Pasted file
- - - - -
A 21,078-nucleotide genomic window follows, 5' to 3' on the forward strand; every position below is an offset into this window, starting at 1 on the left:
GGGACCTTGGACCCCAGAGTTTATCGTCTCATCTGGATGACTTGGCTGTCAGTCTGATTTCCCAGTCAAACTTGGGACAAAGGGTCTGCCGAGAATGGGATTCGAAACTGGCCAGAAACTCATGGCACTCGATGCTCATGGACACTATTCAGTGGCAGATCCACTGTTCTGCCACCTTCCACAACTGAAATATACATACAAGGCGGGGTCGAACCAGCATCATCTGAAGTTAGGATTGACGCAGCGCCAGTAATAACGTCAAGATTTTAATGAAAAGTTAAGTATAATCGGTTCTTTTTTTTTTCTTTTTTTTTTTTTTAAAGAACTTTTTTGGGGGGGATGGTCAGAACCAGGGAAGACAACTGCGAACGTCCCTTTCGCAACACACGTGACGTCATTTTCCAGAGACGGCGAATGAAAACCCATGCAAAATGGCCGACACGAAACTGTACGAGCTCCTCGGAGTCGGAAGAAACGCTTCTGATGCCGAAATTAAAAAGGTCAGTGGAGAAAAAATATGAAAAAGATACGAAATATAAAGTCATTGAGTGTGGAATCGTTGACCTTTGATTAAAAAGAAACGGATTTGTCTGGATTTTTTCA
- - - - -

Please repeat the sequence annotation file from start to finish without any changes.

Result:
A 21,078-nucleotide genomic window follows, 5' to 3' on the forward strand; every position below is an offset into this window, starting at 1 on the left:
GGGACCTTGGACCCCAGAGTTTATCGTCTCATCTGGATGACTTGGCTGTCAGTCTGATTTCCCAGTCAAACTTGGGACAAAGGGTCTGCCGAGAATGGGATTCGAAACTGGCCAGAAACTCATGGCACTCGATGCTCATGGACACTATTCAGTGGCAGATCCACTGTTCTGCCACCTTCCACAACTGAAATATACATACAAGGCGGGGTCGAACCAGCATCATCTGAAGTTAGGATTGACGCAGCGCCAGTAATAACGTCAAGATTTTAATGAAAAGTTAAGTATAATCGGTTCTTTTTTTTTTCTTTTTTTTTTTTTTAAAGAACTTTTTTGGGGGGGATGGTCAGAACCAGGGAAGACAACTGCGAACGTCCCTTTCGCAACACACGTGACGTCATTTTCCAGAGACGGCGAATGAAAACCCATGCAAAATGGCCGACACGAAACTGTACGAGCTCCTCGGAGTCGGAAGAAACGCTTCTGATGCCGAAATTAAAAAGGTCAGTGGAGAAAAAATATGAAAAAGATACGAAATATAAAGTCATTGAGTGTGGAATCGTTGACCTTTGATTAAAAAGAAACGGATTTGTCTGGATTTTTTCA